Ford and John Deere Commit To Using More Soybeans in Production

New research replaces 40% of petroleum products with renewable resources.

Ford Motor Company and John Deere Corporation, supported by research funded by the United Soybean Board, are moving forward in replacing even a larger percentage of petroleum-based products, specifically the foam used in seats, head and hand rests, with more soy-based products.

Today, at the Commodity Classic conference, Matthew Zaluzec, manager of Ford's Materials and Research and Advanced Engineering Department, announced that Ford is committed to producing soy-based cushioning, displacing 40% of its former petroleum-based products with polyol derived from soy oil.

Earlier this year Ford launched the new products using 5% soy-derived materials in its Ford Mustang, F-150, Expedition and Lincoln Navigator. It will expand the line to include the Ford Escape in 2009 and two other vehicle lines, yet to be announced, that year. It will also increase the formulation to 40% in the near future and is currently researching ways to incorporate soy-based products, including the meal, in rubber formulations for floor mats, cup holders and bed mats.

The research, conducted in Dearborn, Michigan, is partially funded through grants over the last three years from USB.

John Deere, in collaboration with Ford, is using the technology to manufacture soy-based flexible foam for seating materials in tractors, riding mowers and other equipment.

"We have the ability to have a significant impact on the environment without compromising the durability, stiffness or performance of the foam," Zaluzec says. "When crude oil was $40 a barrel, there were few interested in developing this product. But now that oil is more than $100 a barrel, everyone is interested. Even before the economics came into play, we recognized the need, and the desire of consumers, to have greener materials to displace petroleum. We are happy to be at the forefront of being able to offer this product without costing the consumer anything, while chipping away at our dependence on the petroleum industry. We've made not just a promise, but a commitment."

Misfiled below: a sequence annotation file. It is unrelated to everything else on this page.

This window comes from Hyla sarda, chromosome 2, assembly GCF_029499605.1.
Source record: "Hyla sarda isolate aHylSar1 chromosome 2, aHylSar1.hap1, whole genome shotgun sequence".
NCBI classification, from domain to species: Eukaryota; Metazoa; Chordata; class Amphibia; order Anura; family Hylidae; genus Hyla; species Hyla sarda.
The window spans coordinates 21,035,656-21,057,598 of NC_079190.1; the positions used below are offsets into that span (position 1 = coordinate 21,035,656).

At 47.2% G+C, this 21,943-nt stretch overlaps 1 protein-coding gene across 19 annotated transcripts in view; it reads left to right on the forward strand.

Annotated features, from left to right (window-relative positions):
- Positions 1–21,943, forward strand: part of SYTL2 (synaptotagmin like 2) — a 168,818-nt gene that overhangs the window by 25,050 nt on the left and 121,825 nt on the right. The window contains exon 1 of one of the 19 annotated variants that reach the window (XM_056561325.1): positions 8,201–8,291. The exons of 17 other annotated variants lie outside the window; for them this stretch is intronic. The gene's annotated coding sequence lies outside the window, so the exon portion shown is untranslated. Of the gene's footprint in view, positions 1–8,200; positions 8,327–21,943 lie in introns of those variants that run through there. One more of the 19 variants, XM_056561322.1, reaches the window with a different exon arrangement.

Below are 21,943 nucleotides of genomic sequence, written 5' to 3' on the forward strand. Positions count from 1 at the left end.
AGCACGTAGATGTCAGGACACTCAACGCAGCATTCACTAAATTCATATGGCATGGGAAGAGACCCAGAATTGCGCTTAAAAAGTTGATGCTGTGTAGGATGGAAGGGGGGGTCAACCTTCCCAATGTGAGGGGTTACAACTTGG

Don Borgman, director of ag relations at John Deere, adds, "This is another step in weaning ourselves of foreign oil and are expanding that commitment with soy-based body panels and hoods on farm equipment."

Zaluzec says that $60 a barrel oil is the cross over, or the cost-neutral, base for switching to soy-based products. "Today, this not only makes environmental sense, it has financial incentive," he says. "We have developed a 5% replacement, and through research, we are now at 40%. There is great potential and some didn't believe it was possible."

By working with the Lear Corporation, that technology has gone from an experimental level to being fully commercial

According to Zaluzec, by Ford using 5% soy-based products in the 2008 Mustang along, it has utilized 850,000 bushels of soybeans. "Imagine what the potential is with using 40% and expanding it to all Ford vehicles," he says.

Human use of soybean oil will continue to be its primary use, according to Chuck Myers, vice chair of the USB. "But this is a great new use of soybeans for expanding renewable resources. Consumers want to see that and I'm convinced that if we develop more demand, growers will respond by producing more. "I'm not concerned with playing food uses against industrial uses. Farmers are quick to respond to demand. This is an excellent leverage of check-off dollars to create new uses for soybeans."

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